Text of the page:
White Christmas at Nottingham Theatre Royal packed with colour, pazazz and festive spirit

White Christmas comes to life on stageWhite Christmas comes to life on stage
White Christmas comes to life on stage
A dose of timely escapism marries with the upcoming festive season as Irving Berlin’s White Christmas toe-taps its way into the hearts of audiences at Nottingham’s Theatre Royal this week.

The show, with more than two decades of stage refinement under its belt, is a kaleidoscope of everything you expect from a musical.

From songs that play in the mind long after the final curtain falls, to a storyline packed with love, family and heartfelt action – and no small dose of confusion and screwball humour – and this is a must for stage fans of all ages.

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Whether you know the movie starring Bing Crosby and Danny Kaye inside out, or you’re a newcomer to the story, there is something for everyone on offer.

The production of White Christmas is packed with colour and fun. Photo by Ellie KurttzThe production of White Christmas is packed with colour and fun. Photo by Ellie Kurttz
The production of White Christmas is packed with colour and fun. Photo by Ellie Kurttz

The scene is set in 1944, during World War Two, and the fictional 151st US Army division trying to muster up some Christmas spirit despite being on the front line.

Fast forward ten years and two of those soldiers, Bob Wallace and Phil Davis, are superstars back home Stateside with their much-celebrated revue and slot on the Ed Sullivan show.

Life is good – packed with champagne, girls and fame.

But that’s not the case for all of their batallion. Most notably General Henry Waverley who, unbeknown to Bob abd Phil, has ploughed his savings into a failing holiday retreat.

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However, in true movie and stage style, their paths are destined to cross again as the dynamic duo, while searching for a sister act to join their revue, happen to come across the Haynes sisters, Judy and Betty.

They happen to have been booked to provide the Christmas entertainment at the Columbia Inn at Pine Tree, Vermonth – the very same hotel run by Gen. Waverley.

Phil and Judy hatch a plan that sees all four of the entertainers head to Vermont (not Miami as was originally Bob’s plan) and it paves the way for a bid to stage a Broadway-style extravaganza, in a barn, to put the Columbia into the spotlight, revive Gen. Waverley’s fortunes and also reuinte the surviving members of the 151st a decade after their unit disbanded.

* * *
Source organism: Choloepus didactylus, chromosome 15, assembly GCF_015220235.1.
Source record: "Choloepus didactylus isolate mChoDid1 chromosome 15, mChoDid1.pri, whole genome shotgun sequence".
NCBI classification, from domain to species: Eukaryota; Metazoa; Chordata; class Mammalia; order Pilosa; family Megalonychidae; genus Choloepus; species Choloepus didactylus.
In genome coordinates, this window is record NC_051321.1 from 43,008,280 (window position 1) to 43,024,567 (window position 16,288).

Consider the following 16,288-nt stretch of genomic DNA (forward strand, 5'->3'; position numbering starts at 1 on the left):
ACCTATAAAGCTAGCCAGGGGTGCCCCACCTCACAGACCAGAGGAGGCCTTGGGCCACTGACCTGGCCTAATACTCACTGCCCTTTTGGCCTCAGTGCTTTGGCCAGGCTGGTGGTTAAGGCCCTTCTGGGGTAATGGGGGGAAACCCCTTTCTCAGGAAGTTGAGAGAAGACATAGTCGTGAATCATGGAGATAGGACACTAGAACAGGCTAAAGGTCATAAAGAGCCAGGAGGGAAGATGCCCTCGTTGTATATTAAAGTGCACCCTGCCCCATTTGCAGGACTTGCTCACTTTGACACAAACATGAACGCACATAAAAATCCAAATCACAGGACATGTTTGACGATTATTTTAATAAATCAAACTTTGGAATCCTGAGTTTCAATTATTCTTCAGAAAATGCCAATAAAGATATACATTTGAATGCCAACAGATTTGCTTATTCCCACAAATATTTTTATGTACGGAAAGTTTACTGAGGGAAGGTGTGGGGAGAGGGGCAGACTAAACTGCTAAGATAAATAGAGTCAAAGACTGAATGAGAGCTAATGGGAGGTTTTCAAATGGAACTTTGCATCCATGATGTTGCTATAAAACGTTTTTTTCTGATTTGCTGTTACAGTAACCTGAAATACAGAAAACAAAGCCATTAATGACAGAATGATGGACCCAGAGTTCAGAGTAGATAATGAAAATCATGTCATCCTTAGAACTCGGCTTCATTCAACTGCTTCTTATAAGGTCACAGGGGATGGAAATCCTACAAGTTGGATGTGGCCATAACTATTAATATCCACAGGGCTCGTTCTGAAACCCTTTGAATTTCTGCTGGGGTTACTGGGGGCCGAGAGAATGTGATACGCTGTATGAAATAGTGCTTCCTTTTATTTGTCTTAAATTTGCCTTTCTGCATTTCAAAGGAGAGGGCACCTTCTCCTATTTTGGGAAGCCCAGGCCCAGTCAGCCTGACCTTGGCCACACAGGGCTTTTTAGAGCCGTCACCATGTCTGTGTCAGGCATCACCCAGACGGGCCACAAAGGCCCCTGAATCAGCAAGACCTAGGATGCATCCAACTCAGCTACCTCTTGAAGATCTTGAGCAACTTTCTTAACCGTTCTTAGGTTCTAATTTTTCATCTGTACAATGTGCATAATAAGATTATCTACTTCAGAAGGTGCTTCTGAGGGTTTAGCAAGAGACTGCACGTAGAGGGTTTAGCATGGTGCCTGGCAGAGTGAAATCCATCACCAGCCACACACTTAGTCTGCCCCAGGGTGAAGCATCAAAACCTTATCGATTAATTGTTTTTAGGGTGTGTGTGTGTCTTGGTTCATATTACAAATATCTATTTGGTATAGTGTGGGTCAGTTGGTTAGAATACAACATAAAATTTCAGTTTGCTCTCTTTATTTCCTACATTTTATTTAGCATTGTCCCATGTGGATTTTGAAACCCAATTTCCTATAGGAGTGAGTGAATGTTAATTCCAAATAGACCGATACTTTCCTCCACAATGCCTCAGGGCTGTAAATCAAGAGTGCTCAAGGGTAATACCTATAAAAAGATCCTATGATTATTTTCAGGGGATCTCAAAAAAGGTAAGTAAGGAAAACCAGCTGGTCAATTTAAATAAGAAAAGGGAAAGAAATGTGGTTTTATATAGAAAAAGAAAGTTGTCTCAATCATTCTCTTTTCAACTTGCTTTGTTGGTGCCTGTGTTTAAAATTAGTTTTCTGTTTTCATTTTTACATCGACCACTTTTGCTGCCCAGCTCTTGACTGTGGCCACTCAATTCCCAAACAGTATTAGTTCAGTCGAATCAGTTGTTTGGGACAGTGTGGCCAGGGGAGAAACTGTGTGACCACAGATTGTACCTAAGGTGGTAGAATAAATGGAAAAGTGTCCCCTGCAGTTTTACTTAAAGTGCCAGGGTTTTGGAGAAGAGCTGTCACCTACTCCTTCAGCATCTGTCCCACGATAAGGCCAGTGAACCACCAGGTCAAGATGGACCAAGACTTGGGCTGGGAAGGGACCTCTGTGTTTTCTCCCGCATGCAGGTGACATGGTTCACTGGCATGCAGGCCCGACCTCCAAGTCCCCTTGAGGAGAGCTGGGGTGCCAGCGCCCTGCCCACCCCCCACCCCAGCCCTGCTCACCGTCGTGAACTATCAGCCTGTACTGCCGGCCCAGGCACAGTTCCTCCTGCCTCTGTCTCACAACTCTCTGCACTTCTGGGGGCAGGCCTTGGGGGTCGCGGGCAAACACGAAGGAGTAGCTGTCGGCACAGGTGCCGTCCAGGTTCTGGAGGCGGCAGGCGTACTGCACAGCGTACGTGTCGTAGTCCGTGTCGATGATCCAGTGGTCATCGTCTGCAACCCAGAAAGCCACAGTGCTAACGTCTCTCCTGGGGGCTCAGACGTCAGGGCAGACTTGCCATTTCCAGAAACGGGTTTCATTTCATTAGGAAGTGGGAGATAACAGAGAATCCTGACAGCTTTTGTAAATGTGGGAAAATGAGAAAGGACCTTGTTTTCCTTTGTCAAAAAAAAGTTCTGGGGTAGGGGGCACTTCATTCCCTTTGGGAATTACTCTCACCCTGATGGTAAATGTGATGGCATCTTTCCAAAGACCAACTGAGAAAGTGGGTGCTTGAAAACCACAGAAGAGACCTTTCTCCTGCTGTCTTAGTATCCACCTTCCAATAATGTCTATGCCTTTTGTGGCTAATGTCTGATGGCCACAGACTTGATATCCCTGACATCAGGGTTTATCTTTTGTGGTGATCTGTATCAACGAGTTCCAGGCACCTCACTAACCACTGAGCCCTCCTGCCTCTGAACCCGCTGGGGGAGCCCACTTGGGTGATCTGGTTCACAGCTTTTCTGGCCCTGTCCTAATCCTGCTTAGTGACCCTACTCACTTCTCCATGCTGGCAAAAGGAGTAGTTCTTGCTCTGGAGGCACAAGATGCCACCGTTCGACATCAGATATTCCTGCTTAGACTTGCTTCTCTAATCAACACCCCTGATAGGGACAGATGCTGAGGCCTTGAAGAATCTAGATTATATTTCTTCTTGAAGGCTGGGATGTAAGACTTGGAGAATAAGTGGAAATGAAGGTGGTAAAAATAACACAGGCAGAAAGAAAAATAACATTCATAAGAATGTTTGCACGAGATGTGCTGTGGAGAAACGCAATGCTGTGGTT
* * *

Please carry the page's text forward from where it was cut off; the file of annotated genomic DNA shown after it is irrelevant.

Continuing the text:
The show is packed to the brim with colour, incredible sets, fabulous dance numbers involving the wider cast, spectacular costumes and performers who strike the perfect chord.

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The songs, as you would expect, take centre stage. The title tune stands for itself, but the score is wonderful from Love and The Weather, to the iconic Sisters and the likes of I Love a Piano, complete with spectacular tap routine, wowing those in attendance.

Taking on the role of Bob is Nottingham’s own Jay McGuiness, better known as a member of boy band The Wanted, while Olivier-nominated Dan Burton is outstanding as Phil.

Judy Garland’s daughter, Lorna Luft, is eyecatching as Martha ‘Megaphone’ Watson, while star of stage, TV and film, Michael Starke, pitches the tone perfectly as Gen Waverley.

Monique Young and Jessica Daley, with her huge vocals, are stunning as Judy and Becky respectively – and Lucy Warway (as Broadway Sue) caputres the imagination as Waverley’s grand-daughter.

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There is no weak link in this show, which is only enhanced by the dancers and backing singers making the prolongued standing ovation on opening night worth every second.

White Christmas continues at the Theatre Royal until Saturday, November 26. For details visit

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